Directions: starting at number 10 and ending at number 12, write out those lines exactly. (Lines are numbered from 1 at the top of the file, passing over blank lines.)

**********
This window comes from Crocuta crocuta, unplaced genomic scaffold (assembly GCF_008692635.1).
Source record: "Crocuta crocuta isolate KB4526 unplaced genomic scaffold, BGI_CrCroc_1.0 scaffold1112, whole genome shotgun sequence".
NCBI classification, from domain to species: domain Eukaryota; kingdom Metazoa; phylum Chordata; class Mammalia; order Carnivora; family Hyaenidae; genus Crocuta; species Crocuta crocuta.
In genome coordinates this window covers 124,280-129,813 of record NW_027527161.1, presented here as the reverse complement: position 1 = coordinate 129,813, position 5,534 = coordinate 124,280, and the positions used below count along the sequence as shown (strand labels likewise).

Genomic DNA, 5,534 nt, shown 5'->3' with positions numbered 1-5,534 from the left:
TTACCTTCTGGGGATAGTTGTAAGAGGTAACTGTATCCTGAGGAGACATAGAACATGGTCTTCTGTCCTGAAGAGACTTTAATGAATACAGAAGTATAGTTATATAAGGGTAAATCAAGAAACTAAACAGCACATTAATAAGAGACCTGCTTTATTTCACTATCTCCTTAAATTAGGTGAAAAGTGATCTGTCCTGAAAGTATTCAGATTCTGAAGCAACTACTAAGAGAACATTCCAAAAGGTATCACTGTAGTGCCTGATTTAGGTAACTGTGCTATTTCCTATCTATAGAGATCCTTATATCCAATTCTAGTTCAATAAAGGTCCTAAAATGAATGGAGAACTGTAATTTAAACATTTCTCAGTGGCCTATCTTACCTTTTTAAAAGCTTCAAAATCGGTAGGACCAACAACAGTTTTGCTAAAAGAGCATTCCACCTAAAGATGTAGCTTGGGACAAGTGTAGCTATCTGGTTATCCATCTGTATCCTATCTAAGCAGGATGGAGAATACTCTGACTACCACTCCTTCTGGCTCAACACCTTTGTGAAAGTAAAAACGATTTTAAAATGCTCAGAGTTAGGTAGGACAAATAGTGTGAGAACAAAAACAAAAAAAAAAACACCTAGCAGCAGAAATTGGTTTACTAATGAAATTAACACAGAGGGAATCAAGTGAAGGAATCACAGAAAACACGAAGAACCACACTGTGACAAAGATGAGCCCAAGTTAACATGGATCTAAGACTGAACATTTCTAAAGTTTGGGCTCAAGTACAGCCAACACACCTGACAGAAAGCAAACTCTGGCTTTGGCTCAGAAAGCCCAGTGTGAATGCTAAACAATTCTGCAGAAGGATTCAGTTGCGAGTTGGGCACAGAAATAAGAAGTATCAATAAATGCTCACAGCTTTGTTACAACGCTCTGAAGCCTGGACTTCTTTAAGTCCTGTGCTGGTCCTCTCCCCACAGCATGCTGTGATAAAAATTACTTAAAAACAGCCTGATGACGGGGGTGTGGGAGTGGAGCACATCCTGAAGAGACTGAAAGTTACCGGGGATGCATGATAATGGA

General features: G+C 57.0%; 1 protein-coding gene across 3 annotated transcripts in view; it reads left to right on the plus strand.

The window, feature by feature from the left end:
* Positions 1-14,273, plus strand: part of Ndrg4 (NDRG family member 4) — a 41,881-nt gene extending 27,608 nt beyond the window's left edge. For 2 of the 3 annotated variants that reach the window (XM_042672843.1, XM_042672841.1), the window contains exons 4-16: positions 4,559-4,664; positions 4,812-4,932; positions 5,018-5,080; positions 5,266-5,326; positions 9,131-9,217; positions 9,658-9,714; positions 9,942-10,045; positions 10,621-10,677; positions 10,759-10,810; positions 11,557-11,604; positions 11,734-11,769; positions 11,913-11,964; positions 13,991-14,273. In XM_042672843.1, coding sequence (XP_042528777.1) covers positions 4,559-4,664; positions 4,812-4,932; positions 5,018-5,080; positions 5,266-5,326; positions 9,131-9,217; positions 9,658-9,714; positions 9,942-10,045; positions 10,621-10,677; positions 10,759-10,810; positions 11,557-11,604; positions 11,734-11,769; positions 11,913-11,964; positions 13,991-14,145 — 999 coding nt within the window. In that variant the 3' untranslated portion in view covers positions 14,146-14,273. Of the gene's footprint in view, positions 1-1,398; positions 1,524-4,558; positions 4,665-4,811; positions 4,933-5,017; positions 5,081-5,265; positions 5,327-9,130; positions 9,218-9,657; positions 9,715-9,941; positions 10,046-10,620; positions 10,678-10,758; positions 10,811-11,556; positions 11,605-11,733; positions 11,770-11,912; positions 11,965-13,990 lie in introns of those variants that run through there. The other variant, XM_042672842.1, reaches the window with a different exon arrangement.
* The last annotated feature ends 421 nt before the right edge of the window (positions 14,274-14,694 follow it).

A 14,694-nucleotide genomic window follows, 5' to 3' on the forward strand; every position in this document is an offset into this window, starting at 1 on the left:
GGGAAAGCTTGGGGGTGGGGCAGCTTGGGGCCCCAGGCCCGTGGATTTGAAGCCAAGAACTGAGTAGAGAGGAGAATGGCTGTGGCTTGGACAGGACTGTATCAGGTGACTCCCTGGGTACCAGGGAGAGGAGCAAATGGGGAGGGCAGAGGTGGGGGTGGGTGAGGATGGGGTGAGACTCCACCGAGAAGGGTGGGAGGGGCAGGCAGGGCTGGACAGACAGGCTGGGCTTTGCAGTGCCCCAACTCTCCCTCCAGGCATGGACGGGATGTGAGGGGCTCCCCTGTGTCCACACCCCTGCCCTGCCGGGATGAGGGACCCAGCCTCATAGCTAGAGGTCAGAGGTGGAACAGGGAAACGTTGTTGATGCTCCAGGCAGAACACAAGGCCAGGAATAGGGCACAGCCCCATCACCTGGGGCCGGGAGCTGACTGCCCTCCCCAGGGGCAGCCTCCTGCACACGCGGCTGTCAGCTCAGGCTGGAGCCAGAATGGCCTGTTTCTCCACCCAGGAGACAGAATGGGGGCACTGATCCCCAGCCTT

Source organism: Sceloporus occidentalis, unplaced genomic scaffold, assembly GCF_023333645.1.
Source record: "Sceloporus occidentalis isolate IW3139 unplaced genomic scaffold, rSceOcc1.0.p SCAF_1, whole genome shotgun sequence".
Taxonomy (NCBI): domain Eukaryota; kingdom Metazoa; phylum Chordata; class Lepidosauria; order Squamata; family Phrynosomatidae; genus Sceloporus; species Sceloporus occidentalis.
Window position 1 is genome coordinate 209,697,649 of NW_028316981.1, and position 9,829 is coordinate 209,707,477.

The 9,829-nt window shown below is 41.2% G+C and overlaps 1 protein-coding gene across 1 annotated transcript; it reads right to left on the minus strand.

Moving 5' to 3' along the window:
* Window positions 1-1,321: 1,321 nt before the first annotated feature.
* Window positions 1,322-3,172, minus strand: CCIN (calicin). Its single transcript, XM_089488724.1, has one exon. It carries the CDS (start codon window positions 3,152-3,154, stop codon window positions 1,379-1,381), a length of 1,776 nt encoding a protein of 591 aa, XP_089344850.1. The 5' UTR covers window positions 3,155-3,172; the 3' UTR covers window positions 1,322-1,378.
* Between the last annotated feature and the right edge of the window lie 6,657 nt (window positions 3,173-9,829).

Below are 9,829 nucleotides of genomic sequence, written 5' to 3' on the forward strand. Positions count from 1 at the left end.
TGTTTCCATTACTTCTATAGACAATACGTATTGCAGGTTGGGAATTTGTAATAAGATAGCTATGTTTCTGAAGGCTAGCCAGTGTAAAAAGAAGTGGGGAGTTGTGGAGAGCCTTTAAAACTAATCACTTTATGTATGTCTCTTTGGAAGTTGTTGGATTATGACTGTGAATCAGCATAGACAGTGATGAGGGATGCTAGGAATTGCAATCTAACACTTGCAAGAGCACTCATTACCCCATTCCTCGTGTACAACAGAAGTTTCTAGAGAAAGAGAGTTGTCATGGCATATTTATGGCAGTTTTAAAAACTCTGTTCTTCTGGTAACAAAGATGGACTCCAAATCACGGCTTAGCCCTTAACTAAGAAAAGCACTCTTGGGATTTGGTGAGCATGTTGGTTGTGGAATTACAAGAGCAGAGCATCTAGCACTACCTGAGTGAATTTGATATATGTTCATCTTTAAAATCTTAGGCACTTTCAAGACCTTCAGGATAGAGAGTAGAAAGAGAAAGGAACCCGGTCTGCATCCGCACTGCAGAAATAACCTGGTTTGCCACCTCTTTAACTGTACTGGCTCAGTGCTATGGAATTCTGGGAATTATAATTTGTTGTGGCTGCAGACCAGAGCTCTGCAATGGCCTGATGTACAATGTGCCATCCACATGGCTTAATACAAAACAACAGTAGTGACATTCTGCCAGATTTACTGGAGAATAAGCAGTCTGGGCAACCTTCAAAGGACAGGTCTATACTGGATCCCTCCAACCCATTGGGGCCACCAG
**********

* The last annotated feature ends 421 nt before the right edge of the window (positions 14,274-14,694 follow it).

A 14,694-nucleotide genomic window follows, 5' to 3' on the forward strand; every position in this document is an offset into this window, starting at 1 on the left:
GGGAAAGCTTGGGGGTGGGGCAGCTTGGGGCCCCAGGCCCGTGGATTTGAAGCCAAGAACTGAGTAGAGAGGAGAATGGCTGTGGCTTGGACAGGACTGTATCAGGTGACTCCCTGGGTACCAGGGAGAGGAGCAAATGGGGAGGGCAGAGGTGGGGGTGGGTGAGGATGGGGTGAGACTCCACCGAGAAGGGTGGGAGGGGCAGGCAGGGCTGGACAGACAGGCTGGGCTTTGCAGTGCCCCAACTCTCCCTCCAGGCATGGACGGGATGTGAGGGGCTCCCCTGTGTCCACACCCCTGCCCTGCCGGGATGAGGGACCCAGCCTCATAGCTAGAGGTCAGAGGTGGAACAGGGAAACGTTGTTGATGCTCCAGGCAGAACACAAGGCCAGGAATAGGGCACAGCCCCATCACCTGGGGCCGGGAGCTGACTGCCCTCCCCAGGGGCAGCCTCCTGCACACGCGGCTGTCAGCTCAGGCTGGAGCCAGAATGGCCTGTTTCTCCACCCAGGAGACAGAATGGGGGCACTGATCCCCAGCCTT